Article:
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J Dairy Sci. 2016 Mar;99(3):2151-2156. doi: 10.3168/jds.2015-9940. Epub 2016 Jan 21.

Short communication: Methicillin-resistant Staphylococcus aureus in bulk tank milk of dairy cows and effect of swine population density.

Author information

1
Dipartimento di Scienze Veterinarie per la Salute, la Produzione Animale e la Sicurezza Alimentare, Università degli Studi di Milano, 20133 Milan, Italy.
2
Istituto di Biologia e Biotecnologia Agraria, Consiglio Nazionale delle Ricerche, via Einstein, 26900 Lodi, Italy.
3
Istituto Zooprofilattico Sperimentale della Lombardia e dell'Emilia-Romagna, via Bianchi 9, 25124 Brescia, Italy.
4
Dipartimento di Scienze Veterinarie per la Salute, la Produzione Animale e la Sicurezza Alimentare, Università degli Studi di Milano, 20133 Milan, Italy; Istituto Zooprofilattico Sperimentale delle Venezie, Sez. terr. Vicenza viale Fiume 78, 36100 Vicenza, Italy.
5
Istituto Zooprofilattico Sperimentale delle Venezie, Sez. terr. Treviso, V.le Mazzini 4, 31020 Villorba (TV), Italy.
6
Dipartimento di Scienze Veterinarie per la Salute, la Produzione Animale e la Sicurezza Alimentare, Università degli Studi di Milano, 20133 Milan, Italy; Animal Health Diagnostic Center, Quality Milk Production Services, Cornell University, Ithaca, NY 14853. Electronic address: paolo.moroni@unimi.it.

Abstract

The methicillin-resistant Staphylococcus aureus (MRSA) has recently frequently been reported in dairy cattle, usually with low prevalence. The livestock-associated MRSA (LA-MRSA) ST398 is especially involved in cases of subclinical and clinical mastitis. Swine carry LA-MRSA without clinical symptoms and are considered its reservoir and shedder. People exposed to swine are particularly at risk of LA-MRSA colonization. Environments with relevant livestock density are a demonstrated risk factor for humans to be carriers of a LA-MRSA. This work investigated dairy farms located in an area with a high livestock density, mainly represented by swine. Bulk tank milk samples from 224 dairy farms were collected, and their status was defined as MRSA-positive or MRSA-negative based on culture on chromogenic medium. The number of fattening swine and of fattening swine herds was calculated in an area of 3 km around each dairy farm through georeferencing. The probability of a Staphylococcus aureus-positive dairy farm to be MRSA positive based on the extent of potential infective pressure due to swine density was calculated. Both the number of swine herds and the number of swine were associated with the MRSA status of dairy herds. The 9 MRSA isolated were typed by multi-locus sequence typing and spa-typing, and characterized for their virulence factors and antimicrobial resistance profiles. The ST and spa-types detected are consistent with those present in the Italian swine population. Virulence and resistance profiles are mostly consistent with the types detected. This work provides the first evidence of the epidemiological challenge exerted by the density of the swine population on MRSA in dairy cows.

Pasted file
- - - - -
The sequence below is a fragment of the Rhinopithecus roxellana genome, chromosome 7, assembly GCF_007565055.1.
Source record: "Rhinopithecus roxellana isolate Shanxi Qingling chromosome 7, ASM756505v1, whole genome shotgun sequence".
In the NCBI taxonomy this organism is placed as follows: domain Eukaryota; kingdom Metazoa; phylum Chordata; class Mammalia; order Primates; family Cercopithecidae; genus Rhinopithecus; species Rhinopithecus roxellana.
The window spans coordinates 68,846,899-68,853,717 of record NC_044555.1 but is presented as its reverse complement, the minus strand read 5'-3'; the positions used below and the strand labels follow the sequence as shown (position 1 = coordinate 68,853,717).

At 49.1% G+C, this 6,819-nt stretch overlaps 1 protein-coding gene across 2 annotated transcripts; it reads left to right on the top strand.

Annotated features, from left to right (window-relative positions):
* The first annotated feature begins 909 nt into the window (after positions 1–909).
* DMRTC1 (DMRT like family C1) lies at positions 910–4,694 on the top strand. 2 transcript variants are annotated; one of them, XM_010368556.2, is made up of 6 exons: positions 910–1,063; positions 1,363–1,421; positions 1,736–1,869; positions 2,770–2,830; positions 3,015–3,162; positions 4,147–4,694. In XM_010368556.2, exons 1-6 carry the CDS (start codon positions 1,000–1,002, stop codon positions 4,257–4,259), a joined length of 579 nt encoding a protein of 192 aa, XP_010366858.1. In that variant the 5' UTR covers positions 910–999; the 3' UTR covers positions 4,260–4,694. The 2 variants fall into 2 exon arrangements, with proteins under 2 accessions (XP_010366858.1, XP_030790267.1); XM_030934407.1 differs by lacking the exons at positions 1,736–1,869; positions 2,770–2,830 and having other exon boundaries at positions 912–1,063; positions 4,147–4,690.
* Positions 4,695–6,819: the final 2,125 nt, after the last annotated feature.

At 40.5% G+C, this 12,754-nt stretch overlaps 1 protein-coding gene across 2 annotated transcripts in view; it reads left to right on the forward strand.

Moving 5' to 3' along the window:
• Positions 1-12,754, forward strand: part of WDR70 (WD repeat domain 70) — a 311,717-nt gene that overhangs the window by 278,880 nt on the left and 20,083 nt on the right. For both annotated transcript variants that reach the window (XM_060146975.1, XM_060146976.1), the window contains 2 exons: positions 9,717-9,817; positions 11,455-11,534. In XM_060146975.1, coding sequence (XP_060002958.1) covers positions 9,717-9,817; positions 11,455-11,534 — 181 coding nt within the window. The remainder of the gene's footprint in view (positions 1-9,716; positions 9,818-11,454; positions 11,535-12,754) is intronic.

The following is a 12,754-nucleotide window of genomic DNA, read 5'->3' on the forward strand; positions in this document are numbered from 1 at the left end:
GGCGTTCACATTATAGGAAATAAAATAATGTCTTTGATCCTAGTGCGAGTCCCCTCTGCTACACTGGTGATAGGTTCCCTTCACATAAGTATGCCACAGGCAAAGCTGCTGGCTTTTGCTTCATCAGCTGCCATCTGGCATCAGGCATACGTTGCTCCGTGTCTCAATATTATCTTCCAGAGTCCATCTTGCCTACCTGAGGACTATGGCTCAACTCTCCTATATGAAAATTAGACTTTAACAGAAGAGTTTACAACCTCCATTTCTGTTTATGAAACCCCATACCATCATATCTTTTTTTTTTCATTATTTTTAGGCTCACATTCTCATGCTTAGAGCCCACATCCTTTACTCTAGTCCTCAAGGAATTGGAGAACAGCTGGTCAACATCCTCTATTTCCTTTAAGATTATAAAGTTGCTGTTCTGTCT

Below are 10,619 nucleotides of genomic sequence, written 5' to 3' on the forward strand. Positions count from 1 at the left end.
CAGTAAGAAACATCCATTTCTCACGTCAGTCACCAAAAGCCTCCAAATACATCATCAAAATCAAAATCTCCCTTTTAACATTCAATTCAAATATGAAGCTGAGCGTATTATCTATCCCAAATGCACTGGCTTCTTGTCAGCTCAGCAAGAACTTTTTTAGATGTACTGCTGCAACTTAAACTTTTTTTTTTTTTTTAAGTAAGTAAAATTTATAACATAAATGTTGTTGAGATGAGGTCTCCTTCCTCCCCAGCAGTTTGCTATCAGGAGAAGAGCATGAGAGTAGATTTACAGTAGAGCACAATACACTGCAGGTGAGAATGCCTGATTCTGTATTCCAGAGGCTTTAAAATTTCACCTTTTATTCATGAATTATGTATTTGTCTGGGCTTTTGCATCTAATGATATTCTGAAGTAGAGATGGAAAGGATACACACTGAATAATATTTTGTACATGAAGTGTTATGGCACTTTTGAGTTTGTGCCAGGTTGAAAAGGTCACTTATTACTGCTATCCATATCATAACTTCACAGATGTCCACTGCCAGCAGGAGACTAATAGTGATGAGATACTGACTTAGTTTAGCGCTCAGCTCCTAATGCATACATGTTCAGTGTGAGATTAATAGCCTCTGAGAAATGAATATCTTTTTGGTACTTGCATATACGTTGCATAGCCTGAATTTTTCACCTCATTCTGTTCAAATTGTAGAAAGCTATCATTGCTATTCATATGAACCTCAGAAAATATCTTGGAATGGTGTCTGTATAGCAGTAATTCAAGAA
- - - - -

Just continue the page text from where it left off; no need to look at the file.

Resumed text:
KEYWORDS:

bulk tank milk; cow; georeferencing; methicillin-resistant Staphylococcus aureus; swine density

PMID:
26805972
DOI:
10.3168/jds.2015-9940
[Indexed for MEDLINE]

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